The draw to the G-Drive Mobile SSD is build quality. It’s IP67-rated for dust and water protection, which, in short, means it’s protected from just about everything. The “6” is the highest rating for dust, meaning the drive can come in full contact with harmful dust — such as sawdust and metallic dust — and still function fine. 

It isn’t as high on the water scale, though. The IP standard goes up to eight for water, with the G-Drive Mobile SSD scoring “7”. Even so, that rating means it can be submerged in up to one meter of water for up to 30 minutes. Unless you plan on throwing your drive into the ocean for an hour, you’ll be fine. 

That extra protection comes at an extra cost, though. The 1TB model is around $20 more expensive than the T5, or, for a more direct comparison, $0.03 more per gigabyte. Although the cost is worth it, the T5 is rugged enough for most applications.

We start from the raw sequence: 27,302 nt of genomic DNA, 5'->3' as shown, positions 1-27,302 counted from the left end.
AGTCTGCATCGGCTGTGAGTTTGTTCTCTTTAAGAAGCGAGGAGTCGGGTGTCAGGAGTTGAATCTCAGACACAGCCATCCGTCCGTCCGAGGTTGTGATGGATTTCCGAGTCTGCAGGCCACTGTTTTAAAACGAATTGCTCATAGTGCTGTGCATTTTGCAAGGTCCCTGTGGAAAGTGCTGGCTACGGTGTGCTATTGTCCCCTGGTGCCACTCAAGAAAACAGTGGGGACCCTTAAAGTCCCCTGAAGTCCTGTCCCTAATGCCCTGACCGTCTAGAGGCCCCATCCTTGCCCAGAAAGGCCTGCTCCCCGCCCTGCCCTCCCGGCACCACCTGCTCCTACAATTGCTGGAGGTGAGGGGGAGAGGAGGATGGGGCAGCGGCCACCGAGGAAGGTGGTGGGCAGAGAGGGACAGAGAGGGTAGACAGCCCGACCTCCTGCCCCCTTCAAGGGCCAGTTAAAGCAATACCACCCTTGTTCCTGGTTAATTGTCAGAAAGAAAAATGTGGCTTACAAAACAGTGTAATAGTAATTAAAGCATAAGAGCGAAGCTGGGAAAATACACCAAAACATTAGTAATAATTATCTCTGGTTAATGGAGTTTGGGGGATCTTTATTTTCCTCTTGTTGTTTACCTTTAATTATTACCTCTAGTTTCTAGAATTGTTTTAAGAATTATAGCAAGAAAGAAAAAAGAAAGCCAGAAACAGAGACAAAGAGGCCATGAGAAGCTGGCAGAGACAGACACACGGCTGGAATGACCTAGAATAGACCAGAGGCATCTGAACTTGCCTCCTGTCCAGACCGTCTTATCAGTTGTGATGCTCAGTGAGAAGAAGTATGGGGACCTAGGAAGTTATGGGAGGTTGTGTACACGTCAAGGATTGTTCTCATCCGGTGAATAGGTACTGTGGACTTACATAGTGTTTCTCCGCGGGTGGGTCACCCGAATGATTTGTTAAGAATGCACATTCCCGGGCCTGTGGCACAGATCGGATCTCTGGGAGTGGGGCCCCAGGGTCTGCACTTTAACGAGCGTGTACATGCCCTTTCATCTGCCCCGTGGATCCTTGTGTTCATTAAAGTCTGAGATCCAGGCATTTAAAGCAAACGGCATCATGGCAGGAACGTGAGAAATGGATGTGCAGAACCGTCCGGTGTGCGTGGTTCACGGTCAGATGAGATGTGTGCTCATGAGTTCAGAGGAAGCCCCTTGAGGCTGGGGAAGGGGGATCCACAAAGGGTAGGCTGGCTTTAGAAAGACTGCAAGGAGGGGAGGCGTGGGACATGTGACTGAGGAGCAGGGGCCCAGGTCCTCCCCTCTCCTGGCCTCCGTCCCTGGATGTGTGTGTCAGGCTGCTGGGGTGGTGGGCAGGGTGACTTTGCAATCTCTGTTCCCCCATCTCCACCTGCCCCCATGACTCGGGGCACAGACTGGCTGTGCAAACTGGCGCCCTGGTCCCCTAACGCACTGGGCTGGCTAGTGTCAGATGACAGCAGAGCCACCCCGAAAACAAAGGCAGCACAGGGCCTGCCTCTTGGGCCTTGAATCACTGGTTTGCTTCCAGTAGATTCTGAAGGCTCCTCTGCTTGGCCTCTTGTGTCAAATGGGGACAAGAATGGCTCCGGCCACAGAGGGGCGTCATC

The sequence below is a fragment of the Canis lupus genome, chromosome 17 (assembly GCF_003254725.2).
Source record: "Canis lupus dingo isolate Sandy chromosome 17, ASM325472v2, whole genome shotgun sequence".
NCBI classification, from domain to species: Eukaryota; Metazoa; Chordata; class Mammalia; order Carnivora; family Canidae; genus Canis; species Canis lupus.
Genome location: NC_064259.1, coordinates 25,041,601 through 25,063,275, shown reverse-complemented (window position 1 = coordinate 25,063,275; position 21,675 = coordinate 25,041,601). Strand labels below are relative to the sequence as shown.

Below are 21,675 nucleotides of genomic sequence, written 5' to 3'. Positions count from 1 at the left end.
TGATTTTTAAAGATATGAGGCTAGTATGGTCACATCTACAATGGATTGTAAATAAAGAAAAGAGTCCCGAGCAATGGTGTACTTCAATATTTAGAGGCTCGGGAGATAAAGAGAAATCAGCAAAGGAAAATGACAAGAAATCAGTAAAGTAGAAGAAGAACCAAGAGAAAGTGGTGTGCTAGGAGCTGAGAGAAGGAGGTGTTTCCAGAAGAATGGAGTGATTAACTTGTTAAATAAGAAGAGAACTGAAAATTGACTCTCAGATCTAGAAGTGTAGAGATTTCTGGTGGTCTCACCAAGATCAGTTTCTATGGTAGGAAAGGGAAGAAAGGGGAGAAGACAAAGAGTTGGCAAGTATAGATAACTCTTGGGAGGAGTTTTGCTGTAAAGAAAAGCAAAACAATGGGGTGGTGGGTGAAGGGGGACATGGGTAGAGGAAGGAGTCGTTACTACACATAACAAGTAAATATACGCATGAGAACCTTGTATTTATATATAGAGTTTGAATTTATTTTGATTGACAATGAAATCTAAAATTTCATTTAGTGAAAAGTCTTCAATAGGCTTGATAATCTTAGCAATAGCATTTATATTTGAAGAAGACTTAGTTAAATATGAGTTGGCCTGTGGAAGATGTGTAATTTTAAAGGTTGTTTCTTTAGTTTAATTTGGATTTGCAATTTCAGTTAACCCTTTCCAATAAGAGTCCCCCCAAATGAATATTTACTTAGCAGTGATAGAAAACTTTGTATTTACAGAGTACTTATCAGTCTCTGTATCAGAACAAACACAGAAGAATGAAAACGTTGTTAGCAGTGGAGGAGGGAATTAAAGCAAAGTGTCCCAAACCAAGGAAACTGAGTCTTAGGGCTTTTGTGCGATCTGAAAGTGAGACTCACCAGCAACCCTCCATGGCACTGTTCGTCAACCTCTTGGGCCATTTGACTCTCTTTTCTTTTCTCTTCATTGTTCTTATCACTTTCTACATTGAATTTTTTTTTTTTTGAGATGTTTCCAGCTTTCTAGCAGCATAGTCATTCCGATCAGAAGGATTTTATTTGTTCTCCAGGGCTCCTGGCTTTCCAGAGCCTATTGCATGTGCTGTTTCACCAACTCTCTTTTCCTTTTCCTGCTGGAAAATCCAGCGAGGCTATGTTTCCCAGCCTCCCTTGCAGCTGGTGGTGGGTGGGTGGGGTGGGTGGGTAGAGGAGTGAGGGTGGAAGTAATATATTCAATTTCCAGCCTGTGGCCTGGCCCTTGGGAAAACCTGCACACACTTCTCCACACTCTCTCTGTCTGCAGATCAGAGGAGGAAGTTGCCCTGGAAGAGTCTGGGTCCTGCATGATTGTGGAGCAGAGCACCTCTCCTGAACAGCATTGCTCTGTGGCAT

Unless you foresee yourself needing the G-Drive Mobile SSD’s extra protection, there isn’t much reason to choose it over the T5 in terms of performance. It’s an excellent 1TB drive, overall, just slightly short of the T5 in terms of cost. That said, if you prefer the overall aesthetic of the G-Drive Mobile SSD, it’s not that much more expensive.

Other Reasons We Like the G-Technology G-Drive Mobile SSD

The G-Drive Mobile SSD isn’t actually using a drive developed by G-Technology. If you’re unaware, G-Technology is owned by Western Digital and is maintained as the creative-storage solution much in the same way that HGST was geared toward enterprise backup. Western Digitalalso ownsSanDisk, and that’s what’s inside the G-Drive Mobile SSD.